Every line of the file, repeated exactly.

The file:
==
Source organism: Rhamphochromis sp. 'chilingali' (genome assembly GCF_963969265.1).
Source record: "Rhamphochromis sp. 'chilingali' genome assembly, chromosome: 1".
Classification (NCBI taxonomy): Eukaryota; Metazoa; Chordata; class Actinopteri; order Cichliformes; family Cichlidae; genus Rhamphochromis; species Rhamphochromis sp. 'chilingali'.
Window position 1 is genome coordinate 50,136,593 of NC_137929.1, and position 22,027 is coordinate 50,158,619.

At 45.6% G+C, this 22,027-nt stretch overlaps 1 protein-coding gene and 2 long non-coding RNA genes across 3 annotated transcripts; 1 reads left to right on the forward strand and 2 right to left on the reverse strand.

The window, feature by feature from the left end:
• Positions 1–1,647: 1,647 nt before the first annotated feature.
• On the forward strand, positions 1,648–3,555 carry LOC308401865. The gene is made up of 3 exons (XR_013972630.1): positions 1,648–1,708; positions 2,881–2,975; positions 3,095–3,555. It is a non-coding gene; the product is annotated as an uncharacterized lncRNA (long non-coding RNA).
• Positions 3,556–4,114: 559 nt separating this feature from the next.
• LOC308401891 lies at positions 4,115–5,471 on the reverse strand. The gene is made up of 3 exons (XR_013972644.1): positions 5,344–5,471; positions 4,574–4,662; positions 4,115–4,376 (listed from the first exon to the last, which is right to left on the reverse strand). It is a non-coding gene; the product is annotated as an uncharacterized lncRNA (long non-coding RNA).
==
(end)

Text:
Source organism: Rhamphochromis sp. 'chilingali' (genome assembly GCF_963969265.1).
Source record: "Rhamphochromis sp. 'chilingali' genome assembly, chromosome: 1".
Classification (NCBI taxonomy): Eukaryota; Metazoa; Chordata; class Actinopteri; order Cichliformes; family Cichlidae; genus Rhamphochromis; species Rhamphochromis sp. 'chilingali'.
Window position 1 is genome coordinate 50,136,593 of NC_137929.1, and position 22,027 is coordinate 50,158,619.

At 45.6% G+C, this 22,027-nt stretch overlaps 1 protein-coding gene and 2 long non-coding RNA genes across 3 annotated transcripts; 1 reads left to right on the forward strand and 2 right to left on the reverse strand.

The window, feature by feature from the left end:
• Positions 1–1,647: 1,647 nt before the first annotated feature.
• On the forward strand, positions 1,648–3,555 carry LOC308401865. The gene is made up of 3 exons (XR_013972630.1): positions 1,648–1,708; positions 2,881–2,975; positions 3,095–3,555. It is a non-coding gene; the product is annotated as an uncharacterized lncRNA (long non-coding RNA).
• Positions 3,556–4,114: 559 nt separating this feature from the next.
• LOC308401891 lies at positions 4,115–5,471 on the reverse strand. The gene is made up of 3 exons (XR_013972644.1): positions 5,344–5,471; positions 4,574–4,662; positions 4,115–4,376 (listed from the first exon to the last, which is right to left on the reverse strand). It is a non-coding gene; the product is annotated as an uncharacterized lncRNA (long non-coding RNA).